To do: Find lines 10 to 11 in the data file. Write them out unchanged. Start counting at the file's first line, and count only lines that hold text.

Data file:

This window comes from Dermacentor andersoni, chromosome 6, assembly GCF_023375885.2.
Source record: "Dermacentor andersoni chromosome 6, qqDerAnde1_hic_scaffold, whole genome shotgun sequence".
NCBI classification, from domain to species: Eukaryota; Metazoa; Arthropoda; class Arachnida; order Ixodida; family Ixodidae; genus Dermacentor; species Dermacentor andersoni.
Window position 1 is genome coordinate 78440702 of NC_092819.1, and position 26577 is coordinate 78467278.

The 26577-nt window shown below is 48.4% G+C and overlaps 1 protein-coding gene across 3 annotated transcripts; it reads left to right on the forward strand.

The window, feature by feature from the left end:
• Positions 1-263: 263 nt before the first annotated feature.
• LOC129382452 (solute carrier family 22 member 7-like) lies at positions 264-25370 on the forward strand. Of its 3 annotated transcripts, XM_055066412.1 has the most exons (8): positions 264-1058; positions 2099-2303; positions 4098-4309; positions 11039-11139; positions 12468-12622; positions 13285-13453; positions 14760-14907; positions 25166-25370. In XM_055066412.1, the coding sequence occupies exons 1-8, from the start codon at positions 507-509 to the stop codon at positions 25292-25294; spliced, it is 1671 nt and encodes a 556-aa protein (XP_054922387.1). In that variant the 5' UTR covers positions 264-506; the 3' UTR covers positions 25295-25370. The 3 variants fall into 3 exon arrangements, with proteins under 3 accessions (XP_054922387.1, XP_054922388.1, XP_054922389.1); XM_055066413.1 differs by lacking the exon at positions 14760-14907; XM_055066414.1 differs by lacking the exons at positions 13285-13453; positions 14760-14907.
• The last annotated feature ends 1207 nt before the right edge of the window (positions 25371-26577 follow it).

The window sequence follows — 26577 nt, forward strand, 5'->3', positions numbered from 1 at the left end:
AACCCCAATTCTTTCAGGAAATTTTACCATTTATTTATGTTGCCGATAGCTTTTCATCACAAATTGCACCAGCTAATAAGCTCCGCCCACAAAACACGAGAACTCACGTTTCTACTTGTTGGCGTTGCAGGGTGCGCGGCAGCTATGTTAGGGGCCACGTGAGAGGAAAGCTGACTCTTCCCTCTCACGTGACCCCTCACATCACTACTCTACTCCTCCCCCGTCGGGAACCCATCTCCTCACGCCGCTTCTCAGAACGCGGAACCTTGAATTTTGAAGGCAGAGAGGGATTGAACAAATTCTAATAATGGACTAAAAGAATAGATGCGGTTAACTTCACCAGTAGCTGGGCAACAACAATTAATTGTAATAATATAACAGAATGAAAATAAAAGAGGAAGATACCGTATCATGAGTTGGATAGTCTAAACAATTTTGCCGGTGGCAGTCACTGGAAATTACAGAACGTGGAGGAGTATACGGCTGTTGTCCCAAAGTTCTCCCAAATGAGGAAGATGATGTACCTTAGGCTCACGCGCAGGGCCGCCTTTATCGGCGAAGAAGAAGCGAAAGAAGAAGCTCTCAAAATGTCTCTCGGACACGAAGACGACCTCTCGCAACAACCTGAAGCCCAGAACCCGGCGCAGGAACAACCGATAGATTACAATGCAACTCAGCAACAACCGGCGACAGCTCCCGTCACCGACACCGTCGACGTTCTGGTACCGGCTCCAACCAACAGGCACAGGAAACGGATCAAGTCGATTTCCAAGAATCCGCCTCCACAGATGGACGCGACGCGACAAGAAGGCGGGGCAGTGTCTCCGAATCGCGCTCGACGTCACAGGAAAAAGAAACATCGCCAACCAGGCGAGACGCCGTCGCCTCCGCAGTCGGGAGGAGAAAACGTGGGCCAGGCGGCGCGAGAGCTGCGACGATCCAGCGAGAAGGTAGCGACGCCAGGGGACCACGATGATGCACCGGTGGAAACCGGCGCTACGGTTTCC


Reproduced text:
The window sequence follows — 26577 nt, forward strand, 5'->3', positions numbered from 1 at the left end:
AACCCCAATTCTTTCAGGAAATTTTACCATTTATTTATGTTGCCGATAGCTTTTCATCACAAATTGCACCAGCTAATAAGCTCCGCCCACAAAACACGAGAACTCACGTTTCTACTTGTTGGCGTTGCAGGGTGCGCGGCAGCTATGTTAGGGGCCACGTGAGAGGAAAGCTGACTCTTCCCTCTCACGTGACCCCTCACATCACTACTCTACTCCTCCCCCGTCGGGAACCCATCTCCTCACGCCGCTTCTCAGAACGCGGAACCTTGAATTTTGAAGGCAGAGAGGGATTGAACAAATTCTAATAATGGACTAAAAGAATAGATGCGGTTAACTTCACCAGTAGCTGGGCAACAACAATTAATTGTAATAATATAACAGAATGAAAATAAAAGAGGAAGATACCGTATCATGAGTTGGATAGTCTAAACAATTTTGCCGGTGGCAGTCACTGGAAATTACAGAACGTGGAGGAGTATACGGCTGTTGTCCCAAAGTTCTCCCAAATGAGGAAGATGATGTACCTTAGGCTCACGCGCAGGGCCGCCTTTATCGGCGAAGAAGAAGCGAAAGAAGAAGCTCTCAAAATGTCTCTCGGACACGAAGACGACCTCTCGCAACAACCTGAAGCCCAGAACCCGGCGCAGGAACAACCGATAGATTACAATGCAACTCAGCAACAACCGGCGACAGCTCCCGTCACCGACACCGTCGACGTTCTGGTACCGGCTCCAACCAACAGGCACAGGAAACGGATCAAGTCGATTTCCAAGAATCCGCCTCCACAGATGGACGCGACGCGACAAGAAGGCGGGGCAGTGTCTCCGAATCGCGCTCGACGTCACAGGAAAAAGAAACATCGCCAACCAGGCGAGACGCCGTCGCCTCCGCAGTCGGGAGGAGAAAACGTGGGCCAGGCGGCGCGAGAGCTGCGACGATCCAGCGAGAAGGTAGCGACGCCAGGGGACCACGATGATGCACCGGTGGAAACCGGCGCTACGGTTTCC